Thank you! I’m glad you enjoyed the reviews. It’s interesting to hear you say that you’ve just read Crossed Skis, as that’s probably the one I’d like to try next (especially as it’s one of Rivett’s ‘Carnac’ novels). And The Ivory Grin is great, isn’t it? I remember it pretty well due to the race relations aspect – poisoned heritage is spot on!

      Reply
    1. JacquiWine Post author

      That’s great to hear. I’ve only read three or four Loracs to date, but this one definitely stands out. It’s such good fun, and the resolution feels credible (which isn’t always the case in these vintage mysteries)!

      Reply
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  9. buriedinprint

    “Arroyo Park was an economic battleground where managers and professional people matched wits and incomes.”

    This made me laugh! I’ve left a comment about this on Karen’s blog not long ago, so you may have seen me mention there, but I found it interesting that, when you crime-lovers over there started into these series, none of them were available over here; I would check periodically at the library but to no avail. Earlier this year I saw that they have begun to order/shelve quite a few of them now. And, of course, now there are ever so many of them. Am no longer sure what to hope for on that count. It would quickly outpace even your Archer project! But, ultimately, I’m grateful…I guess? ;)

    Reply
    1. JacquiWine Post author

      Ha, yes! It’s a telling quote, isn’t it? Definitely indicative of a certain kind of resident in the Park.

      It’s good to hear that the British Library Crime Classics mysteries are starting to get some traction over there. Are they with a different publisher / imprint on your side of the pond? Poisoned Pen Press? Is that right, or am I getting them mixed up with something else?

      Reply
      1. buriedinprint

        Yes, you’re quite right: that’s it! And I see that Handheld Press is now available (well, a few so far) which also tickles me. *feeling lucky*

        Reply
  10. Julé Cunningham

    It’s always so exciting when another of Rivett’s books makes it into print again, she’s so very good. I recently read ‘Crossed Skis’ and loved it, especially since apparently she knew of what she wrote about.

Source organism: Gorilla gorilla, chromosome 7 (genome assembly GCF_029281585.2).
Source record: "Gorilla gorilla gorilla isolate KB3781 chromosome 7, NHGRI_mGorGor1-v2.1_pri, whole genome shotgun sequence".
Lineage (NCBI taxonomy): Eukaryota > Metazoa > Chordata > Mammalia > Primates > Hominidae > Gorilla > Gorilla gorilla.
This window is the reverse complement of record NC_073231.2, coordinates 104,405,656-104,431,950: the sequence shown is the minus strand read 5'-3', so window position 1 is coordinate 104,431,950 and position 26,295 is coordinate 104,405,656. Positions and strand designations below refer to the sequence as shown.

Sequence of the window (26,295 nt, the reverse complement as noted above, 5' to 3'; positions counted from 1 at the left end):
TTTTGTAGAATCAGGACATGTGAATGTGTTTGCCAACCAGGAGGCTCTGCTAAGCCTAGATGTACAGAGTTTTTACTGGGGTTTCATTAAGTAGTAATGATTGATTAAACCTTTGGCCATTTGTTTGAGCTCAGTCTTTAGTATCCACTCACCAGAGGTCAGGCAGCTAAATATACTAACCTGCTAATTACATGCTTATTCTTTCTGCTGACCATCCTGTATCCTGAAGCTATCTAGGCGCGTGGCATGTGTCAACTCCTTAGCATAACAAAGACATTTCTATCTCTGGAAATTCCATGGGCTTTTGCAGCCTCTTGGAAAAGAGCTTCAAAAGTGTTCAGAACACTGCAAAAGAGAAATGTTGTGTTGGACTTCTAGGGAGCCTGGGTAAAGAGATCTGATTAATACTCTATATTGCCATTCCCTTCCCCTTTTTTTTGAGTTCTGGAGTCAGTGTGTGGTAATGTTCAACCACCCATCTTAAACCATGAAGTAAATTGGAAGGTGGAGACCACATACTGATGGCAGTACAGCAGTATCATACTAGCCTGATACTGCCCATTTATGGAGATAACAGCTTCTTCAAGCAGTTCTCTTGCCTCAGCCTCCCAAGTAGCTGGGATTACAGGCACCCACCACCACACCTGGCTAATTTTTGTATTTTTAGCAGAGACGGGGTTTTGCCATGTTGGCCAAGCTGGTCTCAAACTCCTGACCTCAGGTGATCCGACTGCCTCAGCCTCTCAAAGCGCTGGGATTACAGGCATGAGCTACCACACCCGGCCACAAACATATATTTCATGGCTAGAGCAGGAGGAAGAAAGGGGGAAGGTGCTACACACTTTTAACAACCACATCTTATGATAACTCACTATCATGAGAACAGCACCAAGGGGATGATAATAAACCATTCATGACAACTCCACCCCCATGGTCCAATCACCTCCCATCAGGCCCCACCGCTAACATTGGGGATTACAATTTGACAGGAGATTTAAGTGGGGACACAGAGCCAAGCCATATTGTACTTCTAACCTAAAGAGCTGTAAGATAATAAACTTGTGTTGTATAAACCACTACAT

Reply
    1. JacquiWine Post author

      Oh, that’s great to hear about Crossed Skis, particularly as it’s mystery I’d very much like to read! Rivett (or Lorac / Carnac, to use her pennames) is definitely one of the jewels in the BLCC crown. As you say, her books are very good indeed – typically strong on atmosphere and characterisation with a clear sense of place.

      Reply
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  12. Marsha D

    I have added both of these to my summer TBR pile – Thank you so much! I am so happy I found this blog. . I have to recommend a book that I recently finished called “The Glass Alibi” by John Burns. This is an “investigation gone wrong” crime noir fiction that really delivers on all fronts. I loved the main character (a bored and cynical “gumshoe” named Nick Sloan) and the premise is very unique – there is a really cool tie-in to the seven deadly sins.. I really enjoyed wondering who or what Nick would run into next as he finds himself picking his way through the seedy upper tiers of San Francisco’s “high society” I never felt like any of it was out of the realm of possibility and the characters presented felt like they could have been pulled straight out of the time period (1980s). It is one of those books where anything is possible and you never know what will come next! A really fun and thoughtful summer read! Lots of dark humor too. I think you should definitely check it out

    Reply
    1. JacquiWine Post author

      Many thanks for the recommendation! I will definitely check it out. John Burns is a new name to me, but the book sounds interesting, so thank you for the tip. I’m glad you like the sound of the Lorac and the Ross Macdonald. I’ve read quite a few titles by both authors and would definitely recommend them to fans of vintage crime fiction.

      Reply